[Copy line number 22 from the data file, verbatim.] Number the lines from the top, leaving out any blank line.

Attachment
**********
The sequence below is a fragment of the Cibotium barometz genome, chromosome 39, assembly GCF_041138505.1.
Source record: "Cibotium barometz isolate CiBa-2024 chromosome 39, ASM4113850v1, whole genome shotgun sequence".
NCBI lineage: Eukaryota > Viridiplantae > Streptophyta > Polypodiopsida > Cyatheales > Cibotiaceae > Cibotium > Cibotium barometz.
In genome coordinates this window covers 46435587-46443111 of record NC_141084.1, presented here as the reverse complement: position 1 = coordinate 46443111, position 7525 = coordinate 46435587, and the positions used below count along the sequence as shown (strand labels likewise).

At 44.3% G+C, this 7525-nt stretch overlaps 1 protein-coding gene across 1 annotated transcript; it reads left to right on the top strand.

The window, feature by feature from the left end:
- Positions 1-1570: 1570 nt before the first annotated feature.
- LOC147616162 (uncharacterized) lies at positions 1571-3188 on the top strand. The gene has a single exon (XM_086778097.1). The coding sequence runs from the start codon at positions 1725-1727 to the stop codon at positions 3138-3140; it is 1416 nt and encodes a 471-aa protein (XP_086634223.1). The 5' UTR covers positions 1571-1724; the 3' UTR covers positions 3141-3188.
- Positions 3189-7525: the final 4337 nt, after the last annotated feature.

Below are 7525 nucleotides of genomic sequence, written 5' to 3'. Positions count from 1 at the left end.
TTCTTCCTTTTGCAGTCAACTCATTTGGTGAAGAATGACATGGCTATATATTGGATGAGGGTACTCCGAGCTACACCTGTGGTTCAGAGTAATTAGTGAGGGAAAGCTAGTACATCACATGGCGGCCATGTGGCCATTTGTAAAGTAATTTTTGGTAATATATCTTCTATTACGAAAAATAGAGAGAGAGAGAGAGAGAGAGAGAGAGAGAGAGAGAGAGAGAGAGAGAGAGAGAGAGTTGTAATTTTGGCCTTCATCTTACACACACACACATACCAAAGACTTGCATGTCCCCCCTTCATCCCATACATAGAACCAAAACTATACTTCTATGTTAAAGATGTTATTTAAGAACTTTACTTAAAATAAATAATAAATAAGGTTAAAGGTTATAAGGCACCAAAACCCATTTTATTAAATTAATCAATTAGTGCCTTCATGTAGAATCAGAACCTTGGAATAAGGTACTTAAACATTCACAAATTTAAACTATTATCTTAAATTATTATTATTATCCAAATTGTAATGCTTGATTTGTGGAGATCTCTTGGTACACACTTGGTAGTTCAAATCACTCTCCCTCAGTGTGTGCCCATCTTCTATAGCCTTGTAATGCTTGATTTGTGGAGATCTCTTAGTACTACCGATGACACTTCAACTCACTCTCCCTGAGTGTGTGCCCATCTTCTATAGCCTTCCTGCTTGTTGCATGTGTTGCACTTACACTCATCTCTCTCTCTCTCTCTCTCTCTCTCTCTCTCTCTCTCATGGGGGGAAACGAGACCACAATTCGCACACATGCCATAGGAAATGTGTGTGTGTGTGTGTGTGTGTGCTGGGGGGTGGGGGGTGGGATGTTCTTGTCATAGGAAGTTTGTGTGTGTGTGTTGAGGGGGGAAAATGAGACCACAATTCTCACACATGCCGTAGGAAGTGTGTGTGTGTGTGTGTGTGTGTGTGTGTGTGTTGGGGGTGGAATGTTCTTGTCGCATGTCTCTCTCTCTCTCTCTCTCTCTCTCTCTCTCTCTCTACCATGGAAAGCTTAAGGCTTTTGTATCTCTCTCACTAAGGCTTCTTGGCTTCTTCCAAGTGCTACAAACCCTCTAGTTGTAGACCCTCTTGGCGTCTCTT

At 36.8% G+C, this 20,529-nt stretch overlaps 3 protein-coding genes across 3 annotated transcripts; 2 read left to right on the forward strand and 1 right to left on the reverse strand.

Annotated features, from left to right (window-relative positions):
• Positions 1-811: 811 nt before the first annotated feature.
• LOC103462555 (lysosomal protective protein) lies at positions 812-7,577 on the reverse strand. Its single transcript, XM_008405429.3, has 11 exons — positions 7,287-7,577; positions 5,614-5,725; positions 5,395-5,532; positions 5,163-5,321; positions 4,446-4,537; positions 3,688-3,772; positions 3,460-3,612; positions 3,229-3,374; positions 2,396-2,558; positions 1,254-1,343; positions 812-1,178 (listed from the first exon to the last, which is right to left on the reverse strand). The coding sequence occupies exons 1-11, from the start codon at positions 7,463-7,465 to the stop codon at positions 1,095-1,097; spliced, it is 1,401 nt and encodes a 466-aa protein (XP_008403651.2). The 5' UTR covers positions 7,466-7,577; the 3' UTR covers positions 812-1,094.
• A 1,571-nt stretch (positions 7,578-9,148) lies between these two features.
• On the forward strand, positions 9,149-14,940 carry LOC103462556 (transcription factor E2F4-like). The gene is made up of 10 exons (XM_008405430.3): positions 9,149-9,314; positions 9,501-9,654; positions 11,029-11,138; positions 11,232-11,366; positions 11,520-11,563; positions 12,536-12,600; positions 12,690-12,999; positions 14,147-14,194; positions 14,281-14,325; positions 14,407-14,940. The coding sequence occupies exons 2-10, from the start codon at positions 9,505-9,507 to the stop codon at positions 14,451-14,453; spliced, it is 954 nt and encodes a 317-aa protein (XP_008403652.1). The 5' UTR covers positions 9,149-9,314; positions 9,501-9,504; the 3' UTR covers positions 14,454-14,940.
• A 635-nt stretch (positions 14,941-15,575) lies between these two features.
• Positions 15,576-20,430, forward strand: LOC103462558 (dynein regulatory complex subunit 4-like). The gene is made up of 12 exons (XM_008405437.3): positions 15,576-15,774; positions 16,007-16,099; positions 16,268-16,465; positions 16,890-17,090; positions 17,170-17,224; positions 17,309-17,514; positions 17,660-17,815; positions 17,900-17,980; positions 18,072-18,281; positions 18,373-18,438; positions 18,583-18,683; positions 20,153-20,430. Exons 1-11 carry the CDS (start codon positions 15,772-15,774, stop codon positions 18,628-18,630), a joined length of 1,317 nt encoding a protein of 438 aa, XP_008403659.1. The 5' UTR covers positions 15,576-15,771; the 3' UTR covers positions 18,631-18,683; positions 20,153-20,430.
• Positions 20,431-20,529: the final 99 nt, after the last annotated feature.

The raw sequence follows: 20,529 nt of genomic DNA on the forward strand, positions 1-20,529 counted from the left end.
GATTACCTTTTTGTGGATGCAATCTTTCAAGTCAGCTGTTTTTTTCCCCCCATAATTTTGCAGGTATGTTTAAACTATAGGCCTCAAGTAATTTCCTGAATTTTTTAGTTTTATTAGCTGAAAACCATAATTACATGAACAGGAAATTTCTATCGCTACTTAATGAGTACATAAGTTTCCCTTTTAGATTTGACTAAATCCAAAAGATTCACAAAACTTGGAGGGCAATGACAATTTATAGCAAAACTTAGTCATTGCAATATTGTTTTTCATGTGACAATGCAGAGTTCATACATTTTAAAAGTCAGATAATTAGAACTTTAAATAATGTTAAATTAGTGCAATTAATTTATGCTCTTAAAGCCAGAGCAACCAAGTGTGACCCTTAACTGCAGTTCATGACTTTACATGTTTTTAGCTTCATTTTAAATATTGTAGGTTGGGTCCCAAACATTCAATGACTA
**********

GATTACCTTTTTGTGGATGCAATCTTTCAAGTCAGCTGTTTTTTTCCCCCCATAATTTTGCAGGTATGTTTAAACTATAGGCCTCAAGTAATTTCCTGAATTTTTTAGTTTTATTAGCTGAAAACCATAATTACATGAACAGGAAATTTCTATCGCTACTTAATGAGTACATAAGTTTCCCTTTTAGATTTGACTAAATCCAAAAGATTCACAAAACTTGGAGGGCAATGACAATTTATAGCAAAACTTAGTCATTGCAATATTGTTTTTCATGTGACAATGCAGAGTTCATACATTTTAAAAGTCAGATAATTAGAACTTTAAATAATGTTAAATTAGTGCAATTAATTTATGCTCTTAAAGCCAGAGCAACCAAGTGTGACCCTTAACTGCAGTTCATGACTTTACATGTTTTTAGCTTCATTTTAAATATTGTAGGTTGGGTCCCAAACATTCAATGACTA